But the fact of the matter is that the econometric explainer essays take a lot of time, study, tearing the articles down and building back up again.  The interviews involve monthly subscriptions and payments to a producer who handles all the editing.  I wouldn’t do it if I didn’t love it and I wouldn’t do it if I didn’t think that other people would love hearing from these interesting people.  So if you can afford to, and you think what I’m doing is valuable, and you would like to support this project, I’ve set the monthly subscription to the smallest amount they allow on here ($5). And if that’s cool with you, please click here:

There are three options:

1.     The annual subscription: $50 annually

2.     The standard monthly subscription: $5 monthly - which gives you a bit more flexibility.

3.     Founders club:$ 150 annually, or another amount at your discretion - for those who really love what I’m doing, or read it in a professional setting in which you regularly pay for pricey subscriptions.

But I’m an economist. If I didn’t believe in rational choice, they’d take away my union card. I know people pay $5 a month in expectation of $5 worth of marginal value, so what is it you get from me for that? Well, become a paid subscriber and you get full access to the newsletter.  But you also get subscriber perks like:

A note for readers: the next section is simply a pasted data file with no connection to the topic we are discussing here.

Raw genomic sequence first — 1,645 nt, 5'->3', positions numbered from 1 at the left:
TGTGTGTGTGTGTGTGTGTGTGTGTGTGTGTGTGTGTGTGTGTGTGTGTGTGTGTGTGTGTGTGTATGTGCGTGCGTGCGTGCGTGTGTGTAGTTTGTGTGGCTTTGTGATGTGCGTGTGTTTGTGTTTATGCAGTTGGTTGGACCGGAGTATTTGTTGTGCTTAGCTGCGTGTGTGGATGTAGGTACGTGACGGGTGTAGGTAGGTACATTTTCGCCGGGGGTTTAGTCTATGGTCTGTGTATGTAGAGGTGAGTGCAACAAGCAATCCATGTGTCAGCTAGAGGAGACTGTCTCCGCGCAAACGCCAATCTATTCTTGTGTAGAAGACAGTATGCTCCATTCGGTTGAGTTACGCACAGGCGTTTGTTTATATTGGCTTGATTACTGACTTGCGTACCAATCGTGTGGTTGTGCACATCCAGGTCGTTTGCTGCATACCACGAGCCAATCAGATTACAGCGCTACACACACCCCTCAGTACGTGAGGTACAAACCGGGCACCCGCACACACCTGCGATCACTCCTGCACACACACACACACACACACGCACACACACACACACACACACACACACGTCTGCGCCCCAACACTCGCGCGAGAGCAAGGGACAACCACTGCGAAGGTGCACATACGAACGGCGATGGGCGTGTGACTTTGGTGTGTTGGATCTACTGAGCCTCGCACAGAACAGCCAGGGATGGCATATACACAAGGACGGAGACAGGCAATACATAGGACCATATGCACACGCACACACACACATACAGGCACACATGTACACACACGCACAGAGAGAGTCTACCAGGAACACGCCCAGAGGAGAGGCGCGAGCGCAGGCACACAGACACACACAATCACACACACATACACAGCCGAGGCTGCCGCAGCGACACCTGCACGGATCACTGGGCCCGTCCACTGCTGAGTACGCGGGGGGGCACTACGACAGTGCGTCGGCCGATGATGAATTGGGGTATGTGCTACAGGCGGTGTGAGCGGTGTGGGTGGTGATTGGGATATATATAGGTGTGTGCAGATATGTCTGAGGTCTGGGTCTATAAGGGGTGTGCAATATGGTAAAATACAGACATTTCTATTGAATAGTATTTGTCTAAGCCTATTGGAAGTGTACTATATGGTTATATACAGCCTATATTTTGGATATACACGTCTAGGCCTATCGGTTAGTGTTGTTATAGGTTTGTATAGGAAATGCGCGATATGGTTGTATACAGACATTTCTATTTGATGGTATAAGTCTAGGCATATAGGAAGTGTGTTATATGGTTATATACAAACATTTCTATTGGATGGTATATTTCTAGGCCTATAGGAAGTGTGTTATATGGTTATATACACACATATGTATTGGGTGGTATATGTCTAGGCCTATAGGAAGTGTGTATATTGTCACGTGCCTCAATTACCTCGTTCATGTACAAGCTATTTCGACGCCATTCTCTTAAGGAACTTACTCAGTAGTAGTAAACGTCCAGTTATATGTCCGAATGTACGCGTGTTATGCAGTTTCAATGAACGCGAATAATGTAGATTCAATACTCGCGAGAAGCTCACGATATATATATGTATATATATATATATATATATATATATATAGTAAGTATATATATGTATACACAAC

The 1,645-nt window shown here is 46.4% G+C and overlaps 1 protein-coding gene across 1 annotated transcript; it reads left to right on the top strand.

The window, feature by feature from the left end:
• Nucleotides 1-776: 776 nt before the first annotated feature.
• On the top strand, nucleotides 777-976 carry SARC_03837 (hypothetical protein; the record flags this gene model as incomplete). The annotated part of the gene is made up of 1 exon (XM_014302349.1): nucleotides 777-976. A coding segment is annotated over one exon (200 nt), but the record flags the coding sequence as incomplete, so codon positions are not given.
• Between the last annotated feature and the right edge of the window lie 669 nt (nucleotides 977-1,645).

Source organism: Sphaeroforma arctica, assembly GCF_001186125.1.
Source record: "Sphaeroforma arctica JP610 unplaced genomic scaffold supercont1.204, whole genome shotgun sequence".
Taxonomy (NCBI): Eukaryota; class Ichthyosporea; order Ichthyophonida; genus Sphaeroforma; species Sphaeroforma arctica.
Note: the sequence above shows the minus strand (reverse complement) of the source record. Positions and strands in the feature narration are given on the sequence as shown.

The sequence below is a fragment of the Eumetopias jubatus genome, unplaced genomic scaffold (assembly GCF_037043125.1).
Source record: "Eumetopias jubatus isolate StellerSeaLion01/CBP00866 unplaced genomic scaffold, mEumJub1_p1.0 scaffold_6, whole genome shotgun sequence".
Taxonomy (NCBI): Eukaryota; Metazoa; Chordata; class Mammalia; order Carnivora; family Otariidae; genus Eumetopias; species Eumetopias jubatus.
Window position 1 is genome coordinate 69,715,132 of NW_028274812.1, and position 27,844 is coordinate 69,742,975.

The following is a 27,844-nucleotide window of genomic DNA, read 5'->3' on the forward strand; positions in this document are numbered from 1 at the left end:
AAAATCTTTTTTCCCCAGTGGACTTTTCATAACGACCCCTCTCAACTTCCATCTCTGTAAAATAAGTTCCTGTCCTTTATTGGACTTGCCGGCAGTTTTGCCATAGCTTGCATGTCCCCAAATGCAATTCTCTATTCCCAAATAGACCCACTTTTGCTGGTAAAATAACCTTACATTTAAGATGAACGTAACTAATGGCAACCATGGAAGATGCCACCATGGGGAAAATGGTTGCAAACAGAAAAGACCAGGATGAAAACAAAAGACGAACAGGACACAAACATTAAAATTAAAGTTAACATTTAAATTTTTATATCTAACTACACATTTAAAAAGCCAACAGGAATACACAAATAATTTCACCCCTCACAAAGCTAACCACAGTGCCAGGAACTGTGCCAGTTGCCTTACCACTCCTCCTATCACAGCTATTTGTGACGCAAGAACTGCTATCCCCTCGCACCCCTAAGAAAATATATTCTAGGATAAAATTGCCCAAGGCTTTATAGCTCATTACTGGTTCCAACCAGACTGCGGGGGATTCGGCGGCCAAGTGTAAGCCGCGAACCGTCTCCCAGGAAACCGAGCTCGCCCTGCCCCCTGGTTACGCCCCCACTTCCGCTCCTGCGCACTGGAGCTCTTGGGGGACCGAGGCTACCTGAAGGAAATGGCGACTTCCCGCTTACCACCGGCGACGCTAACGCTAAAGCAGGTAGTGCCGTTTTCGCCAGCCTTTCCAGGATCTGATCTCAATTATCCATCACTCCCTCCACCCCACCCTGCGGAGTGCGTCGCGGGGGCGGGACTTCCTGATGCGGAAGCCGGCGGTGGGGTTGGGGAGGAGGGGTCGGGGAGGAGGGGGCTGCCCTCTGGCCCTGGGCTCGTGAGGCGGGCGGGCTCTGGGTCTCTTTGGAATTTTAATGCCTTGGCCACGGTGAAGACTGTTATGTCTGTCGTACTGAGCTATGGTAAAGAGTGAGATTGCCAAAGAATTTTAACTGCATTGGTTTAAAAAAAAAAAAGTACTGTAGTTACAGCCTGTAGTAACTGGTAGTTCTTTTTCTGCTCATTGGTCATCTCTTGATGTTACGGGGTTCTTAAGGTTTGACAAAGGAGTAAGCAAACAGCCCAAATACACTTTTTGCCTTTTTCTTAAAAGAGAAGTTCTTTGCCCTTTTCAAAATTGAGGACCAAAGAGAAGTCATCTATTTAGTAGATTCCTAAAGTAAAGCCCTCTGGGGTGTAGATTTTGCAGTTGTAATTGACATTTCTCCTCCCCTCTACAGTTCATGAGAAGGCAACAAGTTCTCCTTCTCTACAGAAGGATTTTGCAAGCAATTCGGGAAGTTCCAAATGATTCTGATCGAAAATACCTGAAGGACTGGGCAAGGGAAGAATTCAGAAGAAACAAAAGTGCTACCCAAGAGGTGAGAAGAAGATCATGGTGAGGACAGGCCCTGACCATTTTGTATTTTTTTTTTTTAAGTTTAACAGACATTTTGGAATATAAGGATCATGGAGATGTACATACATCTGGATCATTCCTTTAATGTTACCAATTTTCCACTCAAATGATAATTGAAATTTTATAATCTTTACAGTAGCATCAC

1. Exclusive interview content

  2. Participation in the community, like the ability to comment

  3. Questions you want me to try to answer – either in essay form or if really interesting an actual mixtape series for the podcast

  4. Non-explainer essays. These cover anything and everything. Buyer beware.

  5. Most importantly you’re supporting my writing and interviewing so that it won’t go away

The last point is simply the facts. Labor supply curves slope upward at the margin. The reality of this project is that discontinuing it is easy to justify because it takes time away from other important activities, such as leisure and time with friends and family.  It can exist insofar as I can justify the time use to myself and others.  I am though very excited by this project. I am as many know doggedly committed to community building within and across social scientists, young and old, academic or not. I desire to help build community here and hope you can become a part of that with me.

If you would like to join this community, please click below.

Scott's Substack is a reader-supported publication. To receive new posts and support my work, consider becoming a free or paid subscriber.

If you would like to contact me, please email to Or you can do so by way of the contact page on my personal website. To do so, click here. 

Fulfillment policy: for the terms of refund, cancellation etc please check Substack's refund policy page as well as Substack's Terms of Use.

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Scott's Substack simplifies causal inference and econometric, covers fields like AI and drug policy, and features "The Mixtape with Scott" podcast.


Economist and Professor at Baylor University, author of Causal Inference: the Mixtape.